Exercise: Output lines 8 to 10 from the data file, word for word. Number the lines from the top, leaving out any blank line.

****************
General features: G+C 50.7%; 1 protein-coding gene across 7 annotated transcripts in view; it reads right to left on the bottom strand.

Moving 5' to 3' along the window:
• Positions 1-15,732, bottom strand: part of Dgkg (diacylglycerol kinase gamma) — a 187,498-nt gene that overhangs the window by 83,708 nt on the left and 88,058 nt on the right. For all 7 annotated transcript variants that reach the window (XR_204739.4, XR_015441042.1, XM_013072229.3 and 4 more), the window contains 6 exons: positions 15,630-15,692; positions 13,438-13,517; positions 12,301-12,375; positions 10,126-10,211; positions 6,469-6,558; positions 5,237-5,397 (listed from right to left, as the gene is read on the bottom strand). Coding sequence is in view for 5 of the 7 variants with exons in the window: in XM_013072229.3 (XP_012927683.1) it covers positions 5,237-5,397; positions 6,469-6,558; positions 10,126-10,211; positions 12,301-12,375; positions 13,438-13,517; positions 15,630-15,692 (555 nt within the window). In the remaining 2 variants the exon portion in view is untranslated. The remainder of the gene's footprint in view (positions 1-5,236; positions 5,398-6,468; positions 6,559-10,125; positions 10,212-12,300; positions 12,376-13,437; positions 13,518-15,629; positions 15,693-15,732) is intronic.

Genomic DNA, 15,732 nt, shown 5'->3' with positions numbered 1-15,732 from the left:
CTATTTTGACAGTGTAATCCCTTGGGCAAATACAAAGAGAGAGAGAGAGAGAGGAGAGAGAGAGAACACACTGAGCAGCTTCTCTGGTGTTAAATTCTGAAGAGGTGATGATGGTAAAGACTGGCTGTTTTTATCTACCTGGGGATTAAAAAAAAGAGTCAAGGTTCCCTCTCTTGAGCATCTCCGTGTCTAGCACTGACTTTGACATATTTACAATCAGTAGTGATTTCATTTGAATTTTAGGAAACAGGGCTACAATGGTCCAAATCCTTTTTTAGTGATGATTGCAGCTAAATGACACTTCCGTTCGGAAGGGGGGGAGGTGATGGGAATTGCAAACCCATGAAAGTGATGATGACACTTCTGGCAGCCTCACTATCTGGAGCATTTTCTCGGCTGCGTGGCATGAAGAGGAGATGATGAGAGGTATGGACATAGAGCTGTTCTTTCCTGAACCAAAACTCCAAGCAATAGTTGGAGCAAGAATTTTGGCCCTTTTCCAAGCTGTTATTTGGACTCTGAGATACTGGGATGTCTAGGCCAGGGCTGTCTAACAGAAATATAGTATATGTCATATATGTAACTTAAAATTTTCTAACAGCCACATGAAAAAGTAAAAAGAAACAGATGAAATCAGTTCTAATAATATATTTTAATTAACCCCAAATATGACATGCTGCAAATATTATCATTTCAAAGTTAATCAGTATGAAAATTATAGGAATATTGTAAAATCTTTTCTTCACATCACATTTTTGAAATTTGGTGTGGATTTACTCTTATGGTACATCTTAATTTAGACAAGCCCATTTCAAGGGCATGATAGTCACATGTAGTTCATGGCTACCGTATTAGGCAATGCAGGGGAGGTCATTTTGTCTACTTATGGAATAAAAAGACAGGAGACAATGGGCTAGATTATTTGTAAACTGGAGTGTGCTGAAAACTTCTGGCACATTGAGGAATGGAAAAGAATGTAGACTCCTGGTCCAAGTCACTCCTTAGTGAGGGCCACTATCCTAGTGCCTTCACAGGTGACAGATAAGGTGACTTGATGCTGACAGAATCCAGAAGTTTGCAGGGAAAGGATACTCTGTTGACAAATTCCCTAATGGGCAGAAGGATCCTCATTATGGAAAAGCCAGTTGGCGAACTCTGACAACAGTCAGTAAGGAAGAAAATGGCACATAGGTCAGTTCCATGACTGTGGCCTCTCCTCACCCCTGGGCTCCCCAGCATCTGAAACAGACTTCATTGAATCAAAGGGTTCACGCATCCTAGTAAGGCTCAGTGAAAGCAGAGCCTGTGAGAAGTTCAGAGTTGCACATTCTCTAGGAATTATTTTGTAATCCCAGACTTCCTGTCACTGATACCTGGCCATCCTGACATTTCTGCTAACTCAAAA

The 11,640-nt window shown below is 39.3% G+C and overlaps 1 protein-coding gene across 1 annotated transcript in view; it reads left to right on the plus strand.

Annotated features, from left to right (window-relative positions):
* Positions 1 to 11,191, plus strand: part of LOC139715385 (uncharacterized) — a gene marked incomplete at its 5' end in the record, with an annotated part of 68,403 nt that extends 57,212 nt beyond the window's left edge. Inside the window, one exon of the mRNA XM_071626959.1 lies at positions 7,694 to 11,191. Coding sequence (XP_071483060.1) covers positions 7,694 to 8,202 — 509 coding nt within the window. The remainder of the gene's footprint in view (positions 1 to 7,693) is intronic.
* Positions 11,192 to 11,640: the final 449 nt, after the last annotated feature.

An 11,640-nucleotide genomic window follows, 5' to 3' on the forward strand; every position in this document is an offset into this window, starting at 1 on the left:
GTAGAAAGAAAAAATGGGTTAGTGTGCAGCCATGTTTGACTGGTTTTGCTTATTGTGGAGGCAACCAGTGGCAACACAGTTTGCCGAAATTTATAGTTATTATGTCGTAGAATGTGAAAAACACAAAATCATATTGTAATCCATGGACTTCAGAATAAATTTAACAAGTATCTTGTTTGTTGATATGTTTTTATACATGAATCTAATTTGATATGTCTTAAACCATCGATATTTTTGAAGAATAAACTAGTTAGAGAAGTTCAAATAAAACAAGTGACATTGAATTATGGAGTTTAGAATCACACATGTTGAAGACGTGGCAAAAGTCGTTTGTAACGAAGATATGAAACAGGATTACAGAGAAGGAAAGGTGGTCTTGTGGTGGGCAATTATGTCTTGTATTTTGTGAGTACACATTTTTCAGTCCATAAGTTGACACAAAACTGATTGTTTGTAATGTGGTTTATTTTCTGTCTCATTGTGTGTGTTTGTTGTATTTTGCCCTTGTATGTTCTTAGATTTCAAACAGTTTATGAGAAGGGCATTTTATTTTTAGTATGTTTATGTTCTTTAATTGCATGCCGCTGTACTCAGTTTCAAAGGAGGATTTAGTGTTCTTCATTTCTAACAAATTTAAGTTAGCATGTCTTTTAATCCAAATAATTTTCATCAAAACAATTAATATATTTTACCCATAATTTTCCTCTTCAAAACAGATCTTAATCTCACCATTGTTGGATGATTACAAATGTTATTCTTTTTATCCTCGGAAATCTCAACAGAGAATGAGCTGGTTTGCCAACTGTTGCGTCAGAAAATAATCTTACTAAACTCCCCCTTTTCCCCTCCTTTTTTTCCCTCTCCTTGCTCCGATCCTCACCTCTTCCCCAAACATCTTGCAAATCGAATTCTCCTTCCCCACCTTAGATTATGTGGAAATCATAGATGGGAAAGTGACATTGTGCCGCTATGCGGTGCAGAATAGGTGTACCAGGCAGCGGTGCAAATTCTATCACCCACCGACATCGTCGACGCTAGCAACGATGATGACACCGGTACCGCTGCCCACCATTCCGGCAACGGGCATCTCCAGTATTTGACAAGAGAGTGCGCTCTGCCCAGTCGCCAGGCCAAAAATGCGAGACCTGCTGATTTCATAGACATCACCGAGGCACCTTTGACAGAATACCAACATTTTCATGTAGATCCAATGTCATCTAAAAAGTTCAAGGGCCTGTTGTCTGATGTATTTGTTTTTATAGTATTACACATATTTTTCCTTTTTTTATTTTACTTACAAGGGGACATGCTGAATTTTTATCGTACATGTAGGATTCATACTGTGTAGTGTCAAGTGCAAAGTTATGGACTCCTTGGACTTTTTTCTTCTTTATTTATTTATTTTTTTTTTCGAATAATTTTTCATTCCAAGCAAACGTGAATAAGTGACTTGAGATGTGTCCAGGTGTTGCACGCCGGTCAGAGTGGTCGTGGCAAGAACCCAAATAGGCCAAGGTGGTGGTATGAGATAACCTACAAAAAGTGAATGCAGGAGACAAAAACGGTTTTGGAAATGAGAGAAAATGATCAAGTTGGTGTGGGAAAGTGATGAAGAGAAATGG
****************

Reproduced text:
* Positions 1 to 11,191, plus strand: part of LOC139715385 (uncharacterized) — a gene marked incomplete at its 5' end in the record, with an annotated part of 68,403 nt that extends 57,212 nt beyond the window's left edge. Inside the window, one exon of the mRNA XM_071626959.1 lies at positions 7,694 to 11,191. Coding sequence (XP_071483060.1) covers positions 7,694 to 8,202 — 509 coding nt within the window. The remainder of the gene's footprint in view (positions 1 to 7,693) is intronic.
* Positions 11,192 to 11,640: the final 449 nt, after the last annotated feature.

An 11,640-nucleotide genomic window follows, 5' to 3' on the forward strand; every position in this document is an offset into this window, starting at 1 on the left: